January 9, 2003 7:08 PM PST

Intel promotes wireless home network

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LAS VEGAS--For someone whose company is known for making and improving processors, Intel CEO Craig Barrett sounded strikingly like a networking boss.

During a keynote address late Thursday at the Consumer Electronics Show here, Barrett stumped for the versatility and wide accessibility that wireless networking provides to consumers. He also plugged products that use his company's chips, saying that they remained a significant part of the networking food chain.

"What's at the center of the network? I don't think there is a center," Barrett said. But of the PC he said, it is the "the most versatile and interactive piece of equipment in the house that can manage and create rich content." Gadgets, such as digital cameras and audio devices, that play and store digital media often connect to the PC, which can act as a depository for editing studio for content.

Barrett's remarks echoed the sentiments of many of the manufacturers and developers at the CES this year. Companies such as Sony, Microsoft and major PC makers are looking to the increasingly popular wireless home networking market not only to help bring the consumer electronics and technology world together, but also to add broadband access and rich multimedia content into the fold.

The wireless home networking market has been growing rapidly, and analysts expect it continue. Companies have seized on making one of the key messages for wireless home networking the sharing of resources connected to a network, such as printers and high-speed Internet access, in homes with multiple PCs. Consumers have also found that wireless networking makes high-speed Internet access more attractive because they can use it on portable devices--something that may contribute to improving adoption rates of broadband in the United States.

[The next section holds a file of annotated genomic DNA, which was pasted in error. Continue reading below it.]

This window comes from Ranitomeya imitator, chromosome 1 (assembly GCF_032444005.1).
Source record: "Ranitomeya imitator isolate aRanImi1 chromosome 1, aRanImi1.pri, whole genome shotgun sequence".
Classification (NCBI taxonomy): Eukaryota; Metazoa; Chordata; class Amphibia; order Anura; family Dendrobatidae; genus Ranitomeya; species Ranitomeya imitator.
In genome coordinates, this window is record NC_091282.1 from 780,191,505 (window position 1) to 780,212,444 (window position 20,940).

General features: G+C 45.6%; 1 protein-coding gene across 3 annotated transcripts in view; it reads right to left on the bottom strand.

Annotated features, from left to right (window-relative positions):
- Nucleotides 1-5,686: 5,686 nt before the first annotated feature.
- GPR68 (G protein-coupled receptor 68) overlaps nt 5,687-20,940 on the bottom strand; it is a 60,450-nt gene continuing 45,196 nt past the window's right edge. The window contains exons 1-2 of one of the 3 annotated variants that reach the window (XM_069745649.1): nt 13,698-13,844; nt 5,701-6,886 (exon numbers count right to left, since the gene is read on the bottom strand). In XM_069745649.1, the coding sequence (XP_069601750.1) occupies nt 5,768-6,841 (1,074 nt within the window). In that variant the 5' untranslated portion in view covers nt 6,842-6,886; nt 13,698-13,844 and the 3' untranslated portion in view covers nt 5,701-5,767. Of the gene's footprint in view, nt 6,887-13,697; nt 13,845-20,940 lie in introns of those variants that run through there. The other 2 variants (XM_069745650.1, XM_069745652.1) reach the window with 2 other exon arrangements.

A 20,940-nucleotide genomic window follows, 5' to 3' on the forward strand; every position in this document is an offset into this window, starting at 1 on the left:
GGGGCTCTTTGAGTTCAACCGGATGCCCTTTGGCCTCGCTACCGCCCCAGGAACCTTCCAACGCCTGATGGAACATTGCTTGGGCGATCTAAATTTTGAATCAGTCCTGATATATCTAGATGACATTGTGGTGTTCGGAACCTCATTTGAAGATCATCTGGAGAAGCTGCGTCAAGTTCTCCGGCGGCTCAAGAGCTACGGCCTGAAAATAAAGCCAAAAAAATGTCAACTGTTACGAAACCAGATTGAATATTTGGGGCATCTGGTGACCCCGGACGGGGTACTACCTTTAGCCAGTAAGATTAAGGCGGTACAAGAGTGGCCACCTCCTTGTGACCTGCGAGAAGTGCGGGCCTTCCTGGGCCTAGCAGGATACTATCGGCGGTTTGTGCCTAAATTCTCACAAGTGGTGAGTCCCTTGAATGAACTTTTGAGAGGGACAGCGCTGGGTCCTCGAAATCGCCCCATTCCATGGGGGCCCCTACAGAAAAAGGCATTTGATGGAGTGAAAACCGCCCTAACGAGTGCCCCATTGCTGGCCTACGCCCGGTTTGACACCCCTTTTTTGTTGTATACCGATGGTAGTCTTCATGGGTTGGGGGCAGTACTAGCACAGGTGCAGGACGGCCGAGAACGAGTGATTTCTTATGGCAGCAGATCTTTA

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Intel has been busy trying to capitalize on wireless home networking as well. The company recently announced the name of its latest mobile technology, which integrates wireless networking capabilities with processor power, called Centrino.

Centrino, which will incorporate 802.11b chips, is expected to provide the Wi-Fi wireless networking market with a significant boost as notebooks shipments remain one of the few bright spots in the PC market. In return, Centrino also ensures that the PC remains a significant part of the digital media and Wi-Fi market.

"As digital media becomes more pervasive, you see the growing significance of the PC," Barrett said.

Barrett also demonstrated Intel-based products that use Wi-Fi networks as well as digital media. The company has been working with partners to promote digital media, with reference designs for devices such as portable video players, which use Intel chips. Manufacturers can use to these designs as blueprints for their own products.

 

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